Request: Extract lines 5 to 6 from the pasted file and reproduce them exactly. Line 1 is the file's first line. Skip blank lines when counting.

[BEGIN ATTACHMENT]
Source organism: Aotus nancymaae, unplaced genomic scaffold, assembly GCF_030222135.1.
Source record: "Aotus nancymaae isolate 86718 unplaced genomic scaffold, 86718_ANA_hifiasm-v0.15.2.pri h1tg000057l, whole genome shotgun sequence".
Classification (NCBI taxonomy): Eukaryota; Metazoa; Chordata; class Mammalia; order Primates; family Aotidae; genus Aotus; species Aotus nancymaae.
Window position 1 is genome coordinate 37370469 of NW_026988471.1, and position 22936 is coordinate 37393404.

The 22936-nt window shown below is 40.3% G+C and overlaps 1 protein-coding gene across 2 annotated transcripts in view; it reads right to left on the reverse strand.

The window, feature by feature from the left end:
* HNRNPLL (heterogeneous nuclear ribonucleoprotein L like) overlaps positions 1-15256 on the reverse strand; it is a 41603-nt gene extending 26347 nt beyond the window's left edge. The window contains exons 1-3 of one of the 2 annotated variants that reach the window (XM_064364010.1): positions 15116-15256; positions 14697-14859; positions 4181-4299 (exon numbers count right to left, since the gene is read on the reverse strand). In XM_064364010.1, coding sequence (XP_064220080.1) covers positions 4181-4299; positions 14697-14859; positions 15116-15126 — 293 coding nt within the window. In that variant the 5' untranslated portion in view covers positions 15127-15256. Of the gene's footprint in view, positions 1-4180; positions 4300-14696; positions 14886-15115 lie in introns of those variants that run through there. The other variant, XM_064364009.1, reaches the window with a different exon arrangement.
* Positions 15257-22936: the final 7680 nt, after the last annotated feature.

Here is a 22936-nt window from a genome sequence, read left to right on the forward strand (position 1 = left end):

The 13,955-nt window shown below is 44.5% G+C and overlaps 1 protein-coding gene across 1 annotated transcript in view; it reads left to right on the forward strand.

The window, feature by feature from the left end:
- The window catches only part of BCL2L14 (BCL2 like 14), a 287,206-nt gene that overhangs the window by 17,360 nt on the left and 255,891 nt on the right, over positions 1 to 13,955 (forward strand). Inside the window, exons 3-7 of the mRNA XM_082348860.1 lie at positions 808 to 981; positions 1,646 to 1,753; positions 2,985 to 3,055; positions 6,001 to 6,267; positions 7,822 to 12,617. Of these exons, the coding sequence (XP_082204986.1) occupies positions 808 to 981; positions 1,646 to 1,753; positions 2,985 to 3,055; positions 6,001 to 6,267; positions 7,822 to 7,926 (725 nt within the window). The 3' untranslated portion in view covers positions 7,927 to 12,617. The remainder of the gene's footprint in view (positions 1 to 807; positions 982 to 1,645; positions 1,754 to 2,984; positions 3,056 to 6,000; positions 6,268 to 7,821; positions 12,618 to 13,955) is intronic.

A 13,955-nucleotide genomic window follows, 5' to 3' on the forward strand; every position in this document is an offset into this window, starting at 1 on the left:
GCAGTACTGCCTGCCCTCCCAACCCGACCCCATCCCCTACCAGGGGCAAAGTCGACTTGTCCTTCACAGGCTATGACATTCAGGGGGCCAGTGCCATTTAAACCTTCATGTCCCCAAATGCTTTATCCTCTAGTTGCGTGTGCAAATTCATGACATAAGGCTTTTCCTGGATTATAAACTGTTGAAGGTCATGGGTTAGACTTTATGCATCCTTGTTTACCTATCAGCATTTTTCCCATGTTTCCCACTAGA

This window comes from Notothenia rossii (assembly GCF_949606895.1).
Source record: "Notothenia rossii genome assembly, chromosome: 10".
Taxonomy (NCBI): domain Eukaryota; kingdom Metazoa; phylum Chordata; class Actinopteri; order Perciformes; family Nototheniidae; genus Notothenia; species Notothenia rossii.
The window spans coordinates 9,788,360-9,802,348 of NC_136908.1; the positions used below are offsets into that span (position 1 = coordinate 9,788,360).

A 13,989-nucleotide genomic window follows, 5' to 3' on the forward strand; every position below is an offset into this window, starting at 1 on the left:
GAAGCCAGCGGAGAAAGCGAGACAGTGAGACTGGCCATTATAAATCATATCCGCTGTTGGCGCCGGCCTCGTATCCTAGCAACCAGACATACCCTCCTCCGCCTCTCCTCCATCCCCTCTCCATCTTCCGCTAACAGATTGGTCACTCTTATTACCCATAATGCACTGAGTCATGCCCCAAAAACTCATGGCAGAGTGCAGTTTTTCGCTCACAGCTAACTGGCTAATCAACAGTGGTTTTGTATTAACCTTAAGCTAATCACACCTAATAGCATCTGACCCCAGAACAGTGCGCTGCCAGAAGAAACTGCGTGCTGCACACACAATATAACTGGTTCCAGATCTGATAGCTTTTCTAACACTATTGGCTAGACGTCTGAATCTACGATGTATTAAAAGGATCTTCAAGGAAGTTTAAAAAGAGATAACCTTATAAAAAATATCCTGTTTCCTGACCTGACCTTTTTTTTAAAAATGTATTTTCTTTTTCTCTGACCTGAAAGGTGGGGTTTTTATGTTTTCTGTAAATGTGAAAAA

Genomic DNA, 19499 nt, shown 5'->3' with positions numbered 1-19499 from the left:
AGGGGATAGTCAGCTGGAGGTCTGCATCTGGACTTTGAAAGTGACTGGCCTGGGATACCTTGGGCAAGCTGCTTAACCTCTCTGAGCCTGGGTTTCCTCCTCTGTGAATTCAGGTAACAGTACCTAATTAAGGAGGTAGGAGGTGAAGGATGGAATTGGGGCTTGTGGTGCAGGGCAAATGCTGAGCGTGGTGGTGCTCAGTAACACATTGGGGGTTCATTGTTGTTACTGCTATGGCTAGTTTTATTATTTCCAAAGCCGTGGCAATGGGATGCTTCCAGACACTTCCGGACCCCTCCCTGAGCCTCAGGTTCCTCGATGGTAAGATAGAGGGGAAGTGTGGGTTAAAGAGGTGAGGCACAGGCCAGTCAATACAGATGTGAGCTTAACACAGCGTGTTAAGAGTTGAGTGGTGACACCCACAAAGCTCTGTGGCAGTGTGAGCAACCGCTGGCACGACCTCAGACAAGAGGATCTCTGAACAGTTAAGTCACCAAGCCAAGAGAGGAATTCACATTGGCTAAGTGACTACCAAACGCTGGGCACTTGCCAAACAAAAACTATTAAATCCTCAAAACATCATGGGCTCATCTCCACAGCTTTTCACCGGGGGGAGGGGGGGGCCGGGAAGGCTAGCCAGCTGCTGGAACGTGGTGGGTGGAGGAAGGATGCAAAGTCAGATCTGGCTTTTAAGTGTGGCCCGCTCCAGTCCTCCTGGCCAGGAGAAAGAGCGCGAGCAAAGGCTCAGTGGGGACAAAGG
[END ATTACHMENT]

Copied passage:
The 22936-nt window shown below is 40.3% G+C and overlaps 1 protein-coding gene across 2 annotated transcripts in view; it reads right to left on the reverse strand.

The window, feature by feature from the left end: